Inclusivity has been agroundbreaking development on the federal and state levels, and nowin the workplace. (Illustration: Lincoln Agnew)

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A seismic judicial and legislative shift regarding same-sex partnerships continues to sendaftershocks through the employee benefits industry, providingforward-thinking benefits advisors with an opportunity to helpclients provide more inclusive benefits packages and grow their ownbusinesses.

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“Employers are increasingly recognizing the importance of LGBTbenefits,” says Julie Stich, associate vice president, content, forthe International Foundation of Employee Benefit Plans inBrookfield, Wisconsin. “The growing awareness of LGBT rights hasmade its way into the workplace, and organizations are adjustingthe design of their benefits programs and the language of theirdiversity policies to be inclusive of LGBT employees and theirfamilies.”

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This trend is not simply anecdotal. Each year, the Human RightsCampaign in Washington, D.C., surveys Fortune 500 companies aboutworkplace inclusion practices.

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Related: HRC Foundation lauds health care facilities forLGBTQ inclusion

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“From health care coverage to retirement investments and more,ensuring LGBT-inclusive benefits to employees and their families isan overall low-cost, high-return proposition for businesses,” theCampaign noted in its Corporate Equality Index 2018. “Mostemployers report an overall increase of less than 1 percent oftotal benefits costs when they implement partner benefits, andmarginal increases related to transgender-inclusive health carecoverage.”

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Although social attitudes have long been evolving, a landmark decision by the U.S. Supreme Court isdriving much of the current policy.

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“Supreme Court rulings have played a large role in grantingaccess to health care for same-sex couples through spousalcoverage,” Stich says. “The 2013 U.S. v. Windsor decision changedthe definition of spouse. And in 2015, the case of Obergefell v.Hodges greatly expanded access to health coverage and care for LGBTindividuals and their families when the court ruled to legalizesame-sex marriage in all 50 states.”

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This legislation has been a game-changer for employee benefits,says Teresa Renaker, partner in Renaker Hasselman Scott LLP, anemployment law firm in San Francisco.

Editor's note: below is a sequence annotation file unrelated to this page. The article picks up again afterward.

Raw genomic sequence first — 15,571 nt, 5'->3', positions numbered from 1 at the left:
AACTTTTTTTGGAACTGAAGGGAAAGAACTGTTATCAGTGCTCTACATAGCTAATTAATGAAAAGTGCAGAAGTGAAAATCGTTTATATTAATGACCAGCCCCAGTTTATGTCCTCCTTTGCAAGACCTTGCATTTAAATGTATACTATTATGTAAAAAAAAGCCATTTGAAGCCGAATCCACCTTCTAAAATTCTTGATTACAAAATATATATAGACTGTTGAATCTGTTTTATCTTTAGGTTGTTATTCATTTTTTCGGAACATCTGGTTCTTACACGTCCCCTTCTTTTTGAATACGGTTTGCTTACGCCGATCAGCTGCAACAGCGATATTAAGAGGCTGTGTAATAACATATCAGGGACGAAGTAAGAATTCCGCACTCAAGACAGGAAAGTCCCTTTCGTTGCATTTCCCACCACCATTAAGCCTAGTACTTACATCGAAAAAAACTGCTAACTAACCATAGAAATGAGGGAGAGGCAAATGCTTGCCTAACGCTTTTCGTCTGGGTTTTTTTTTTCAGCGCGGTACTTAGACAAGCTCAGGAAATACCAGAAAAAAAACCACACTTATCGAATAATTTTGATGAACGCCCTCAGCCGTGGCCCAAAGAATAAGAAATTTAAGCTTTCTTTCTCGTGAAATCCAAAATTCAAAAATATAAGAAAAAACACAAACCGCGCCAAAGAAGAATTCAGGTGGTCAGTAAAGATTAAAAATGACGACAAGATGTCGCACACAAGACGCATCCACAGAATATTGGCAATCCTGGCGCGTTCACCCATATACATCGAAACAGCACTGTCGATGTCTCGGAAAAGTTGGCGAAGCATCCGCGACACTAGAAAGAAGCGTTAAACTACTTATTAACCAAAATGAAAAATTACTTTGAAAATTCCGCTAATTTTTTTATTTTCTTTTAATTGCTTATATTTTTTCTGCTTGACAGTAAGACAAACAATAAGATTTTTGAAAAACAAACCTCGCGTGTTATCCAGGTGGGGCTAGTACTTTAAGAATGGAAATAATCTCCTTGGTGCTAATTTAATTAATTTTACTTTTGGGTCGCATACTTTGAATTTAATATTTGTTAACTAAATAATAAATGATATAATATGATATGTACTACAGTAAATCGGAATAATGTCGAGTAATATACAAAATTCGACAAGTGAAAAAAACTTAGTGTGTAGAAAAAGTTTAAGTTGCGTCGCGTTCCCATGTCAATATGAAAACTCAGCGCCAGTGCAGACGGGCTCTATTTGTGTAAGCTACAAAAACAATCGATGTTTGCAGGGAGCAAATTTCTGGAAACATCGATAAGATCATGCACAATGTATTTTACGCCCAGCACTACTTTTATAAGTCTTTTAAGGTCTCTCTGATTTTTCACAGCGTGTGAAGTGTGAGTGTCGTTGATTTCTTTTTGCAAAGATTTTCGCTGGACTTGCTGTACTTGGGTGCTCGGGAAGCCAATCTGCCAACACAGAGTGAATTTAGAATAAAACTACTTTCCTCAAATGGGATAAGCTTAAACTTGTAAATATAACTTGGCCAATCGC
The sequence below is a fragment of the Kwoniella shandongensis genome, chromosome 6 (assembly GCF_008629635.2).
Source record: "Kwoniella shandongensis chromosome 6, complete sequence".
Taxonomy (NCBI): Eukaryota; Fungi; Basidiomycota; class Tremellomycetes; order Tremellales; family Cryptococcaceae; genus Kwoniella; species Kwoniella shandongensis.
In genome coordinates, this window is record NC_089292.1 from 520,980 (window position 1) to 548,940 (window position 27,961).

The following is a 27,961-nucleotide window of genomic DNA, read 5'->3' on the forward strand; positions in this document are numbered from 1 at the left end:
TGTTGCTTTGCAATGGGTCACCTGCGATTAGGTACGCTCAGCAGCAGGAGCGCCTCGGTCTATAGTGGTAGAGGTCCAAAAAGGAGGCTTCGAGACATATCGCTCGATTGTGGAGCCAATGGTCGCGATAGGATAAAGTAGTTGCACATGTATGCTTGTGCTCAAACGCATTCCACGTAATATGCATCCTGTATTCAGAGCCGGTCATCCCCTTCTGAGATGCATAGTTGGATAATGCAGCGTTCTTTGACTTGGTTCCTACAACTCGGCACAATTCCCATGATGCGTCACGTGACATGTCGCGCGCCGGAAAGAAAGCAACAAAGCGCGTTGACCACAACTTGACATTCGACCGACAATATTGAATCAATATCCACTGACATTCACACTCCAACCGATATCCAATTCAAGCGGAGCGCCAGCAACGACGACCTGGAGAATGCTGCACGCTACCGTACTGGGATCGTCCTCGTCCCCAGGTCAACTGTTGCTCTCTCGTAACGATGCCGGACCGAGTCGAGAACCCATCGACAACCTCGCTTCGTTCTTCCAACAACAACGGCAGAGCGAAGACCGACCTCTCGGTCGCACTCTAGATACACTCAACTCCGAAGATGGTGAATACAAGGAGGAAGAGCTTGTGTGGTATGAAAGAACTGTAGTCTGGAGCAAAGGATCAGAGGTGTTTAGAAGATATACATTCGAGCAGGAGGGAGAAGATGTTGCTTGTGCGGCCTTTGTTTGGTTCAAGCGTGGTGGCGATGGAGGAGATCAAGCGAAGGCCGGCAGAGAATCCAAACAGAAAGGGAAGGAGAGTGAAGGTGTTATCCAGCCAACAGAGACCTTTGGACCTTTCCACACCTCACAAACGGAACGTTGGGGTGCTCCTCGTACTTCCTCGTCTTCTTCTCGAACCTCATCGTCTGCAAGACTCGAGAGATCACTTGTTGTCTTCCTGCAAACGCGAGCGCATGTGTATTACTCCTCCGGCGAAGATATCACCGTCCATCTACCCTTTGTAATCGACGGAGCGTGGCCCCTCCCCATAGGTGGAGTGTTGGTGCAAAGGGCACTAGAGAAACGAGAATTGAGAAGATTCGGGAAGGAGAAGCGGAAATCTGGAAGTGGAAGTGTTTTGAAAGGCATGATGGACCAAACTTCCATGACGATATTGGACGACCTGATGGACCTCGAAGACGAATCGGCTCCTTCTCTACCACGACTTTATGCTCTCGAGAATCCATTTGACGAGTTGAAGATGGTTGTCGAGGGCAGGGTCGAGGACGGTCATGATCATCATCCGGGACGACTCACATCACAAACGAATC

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“The availability of civil marriage for same-sex couples haslargely eliminated inclusion issues for LGBT employees in benefitplans,” she says. “For retirement plans, of course, federalemployee benefits law mandates certain protections for all spouses.There's no option for an employer to maintain an ERISA-governedpension plan that doesn't treat all married spouses the same. Fortransgender employees, I think we're seeing a move away from theblanket exclusions for transition-related care that many healthplans used to have.”

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Employers respond

Many businesses have embraced these changes, while others arestill finding their way. Lincoln Financial Group in Philadelphiaidentified three specific workplace trends that presentopportunities for employers and brokers:

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Growth potential exists. Only 1 in3 companies has reassessed or changed benefits. Twenty-eightpercent of the LGBT community overall and 35 percent of thosecurrently married or in a domestic partnership have reevaluatedtheir workplace benefits, enrolled in a new benefit, or increasedtheir contribution to a current benefit.

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• New enrollments are occurring.Fourteen percent of LGBT employees who are married or in a domesticpartnership have enrolled in a new non-medical insurance plan; 11percent have enrolled in a new health insurance plan; and 7 percenthave made changes to their retirement plans, either by enrolling ina new plan or increasing contributions.

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• Education is essential. One-half ofall LGBT employees and 38 percent of those in a domesticpartnership are unaware of how the marriage equality ruling affectstheir workplace benefits. Perhaps most importantly for brokers, 51percent said they would like to speak with someone about theirbenefits.

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One challenge for employers is that despite clarity from theSupreme Court, other federal and state regulations can causeconfusion.